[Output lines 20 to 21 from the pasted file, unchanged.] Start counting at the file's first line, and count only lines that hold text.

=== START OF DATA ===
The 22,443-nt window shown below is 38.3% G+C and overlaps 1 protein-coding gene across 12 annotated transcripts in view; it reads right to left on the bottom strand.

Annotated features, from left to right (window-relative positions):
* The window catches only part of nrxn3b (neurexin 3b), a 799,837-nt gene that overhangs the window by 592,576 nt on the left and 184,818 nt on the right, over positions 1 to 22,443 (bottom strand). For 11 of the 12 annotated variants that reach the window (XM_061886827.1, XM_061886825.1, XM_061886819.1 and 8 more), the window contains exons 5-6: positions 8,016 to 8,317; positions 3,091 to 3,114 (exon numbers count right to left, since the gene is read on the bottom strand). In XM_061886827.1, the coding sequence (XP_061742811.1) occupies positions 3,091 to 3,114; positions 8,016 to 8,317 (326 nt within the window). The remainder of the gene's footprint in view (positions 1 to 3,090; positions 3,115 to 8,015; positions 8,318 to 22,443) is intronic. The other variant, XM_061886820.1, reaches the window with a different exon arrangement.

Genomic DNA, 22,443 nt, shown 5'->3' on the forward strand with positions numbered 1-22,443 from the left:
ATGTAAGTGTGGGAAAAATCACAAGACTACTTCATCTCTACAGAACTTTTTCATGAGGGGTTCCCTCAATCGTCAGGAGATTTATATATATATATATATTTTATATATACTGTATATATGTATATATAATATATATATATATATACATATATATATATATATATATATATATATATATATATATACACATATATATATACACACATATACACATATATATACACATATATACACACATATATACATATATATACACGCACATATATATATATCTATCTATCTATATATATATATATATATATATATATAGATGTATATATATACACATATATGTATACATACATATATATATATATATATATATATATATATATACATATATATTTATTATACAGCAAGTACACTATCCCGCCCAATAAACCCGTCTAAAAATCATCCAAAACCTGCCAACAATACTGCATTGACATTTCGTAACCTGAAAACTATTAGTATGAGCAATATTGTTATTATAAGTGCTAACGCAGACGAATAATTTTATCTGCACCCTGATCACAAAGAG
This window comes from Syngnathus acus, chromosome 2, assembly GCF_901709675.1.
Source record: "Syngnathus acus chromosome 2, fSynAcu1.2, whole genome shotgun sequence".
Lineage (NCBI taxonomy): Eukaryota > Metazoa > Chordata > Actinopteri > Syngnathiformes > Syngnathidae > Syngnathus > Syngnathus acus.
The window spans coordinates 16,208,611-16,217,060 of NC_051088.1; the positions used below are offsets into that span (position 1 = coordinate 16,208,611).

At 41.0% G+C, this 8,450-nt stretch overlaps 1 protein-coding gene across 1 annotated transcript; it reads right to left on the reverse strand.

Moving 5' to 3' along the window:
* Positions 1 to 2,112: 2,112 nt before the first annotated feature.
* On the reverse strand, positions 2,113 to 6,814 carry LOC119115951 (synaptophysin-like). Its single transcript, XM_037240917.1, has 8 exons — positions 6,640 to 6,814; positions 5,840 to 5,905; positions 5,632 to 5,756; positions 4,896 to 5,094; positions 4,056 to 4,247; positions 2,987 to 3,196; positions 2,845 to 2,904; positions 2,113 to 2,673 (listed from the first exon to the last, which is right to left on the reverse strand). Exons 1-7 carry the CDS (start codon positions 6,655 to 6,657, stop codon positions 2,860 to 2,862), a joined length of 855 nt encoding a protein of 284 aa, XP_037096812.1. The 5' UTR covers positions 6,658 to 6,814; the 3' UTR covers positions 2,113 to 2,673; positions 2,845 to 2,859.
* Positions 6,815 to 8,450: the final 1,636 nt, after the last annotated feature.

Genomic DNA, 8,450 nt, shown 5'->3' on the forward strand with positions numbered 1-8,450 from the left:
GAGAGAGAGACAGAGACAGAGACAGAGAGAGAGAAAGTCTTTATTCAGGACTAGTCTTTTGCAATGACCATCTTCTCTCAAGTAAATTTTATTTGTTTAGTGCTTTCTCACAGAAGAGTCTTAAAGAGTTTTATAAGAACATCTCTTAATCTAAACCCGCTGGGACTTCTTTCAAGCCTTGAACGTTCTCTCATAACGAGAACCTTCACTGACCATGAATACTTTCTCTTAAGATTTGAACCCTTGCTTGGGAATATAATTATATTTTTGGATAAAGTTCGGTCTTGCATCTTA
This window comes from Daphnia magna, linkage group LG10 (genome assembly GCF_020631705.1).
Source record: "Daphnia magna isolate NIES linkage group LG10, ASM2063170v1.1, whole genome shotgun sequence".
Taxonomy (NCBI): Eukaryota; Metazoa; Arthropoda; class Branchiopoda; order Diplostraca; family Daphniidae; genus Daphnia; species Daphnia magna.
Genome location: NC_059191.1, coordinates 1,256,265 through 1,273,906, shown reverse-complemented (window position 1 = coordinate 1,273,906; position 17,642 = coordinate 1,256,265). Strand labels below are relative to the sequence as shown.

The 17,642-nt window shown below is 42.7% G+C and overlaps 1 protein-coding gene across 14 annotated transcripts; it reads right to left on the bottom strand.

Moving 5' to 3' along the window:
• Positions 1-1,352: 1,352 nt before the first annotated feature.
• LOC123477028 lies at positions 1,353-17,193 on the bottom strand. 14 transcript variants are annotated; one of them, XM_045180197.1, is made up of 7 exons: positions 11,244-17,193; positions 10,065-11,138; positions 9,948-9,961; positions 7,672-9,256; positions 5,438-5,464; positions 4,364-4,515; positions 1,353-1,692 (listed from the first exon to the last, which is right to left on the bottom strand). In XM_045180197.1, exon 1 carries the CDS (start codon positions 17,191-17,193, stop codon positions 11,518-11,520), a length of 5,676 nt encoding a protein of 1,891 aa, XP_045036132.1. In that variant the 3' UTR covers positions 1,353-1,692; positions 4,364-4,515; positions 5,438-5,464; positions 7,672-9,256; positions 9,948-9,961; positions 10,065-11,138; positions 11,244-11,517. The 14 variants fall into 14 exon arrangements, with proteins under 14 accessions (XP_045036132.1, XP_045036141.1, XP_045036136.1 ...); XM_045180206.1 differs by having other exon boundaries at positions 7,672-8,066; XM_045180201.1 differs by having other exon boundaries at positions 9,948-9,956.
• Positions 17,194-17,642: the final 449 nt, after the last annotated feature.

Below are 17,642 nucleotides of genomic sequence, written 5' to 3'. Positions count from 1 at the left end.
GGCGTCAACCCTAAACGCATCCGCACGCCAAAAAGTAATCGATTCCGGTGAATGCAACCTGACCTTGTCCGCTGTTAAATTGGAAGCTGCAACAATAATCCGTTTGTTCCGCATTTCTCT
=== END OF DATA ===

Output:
Genome location: NC_059191.1, coordinates 1,256,265 through 1,273,906, shown reverse-complemented (window position 1 = coordinate 1,273,906; position 17,642 = coordinate 1,256,265). Strand labels below are relative to the sequence as shown.

The 17,642-nt window shown below is 42.7% G+C and overlaps 1 protein-coding gene across 14 annotated transcripts; it reads right to left on the bottom strand.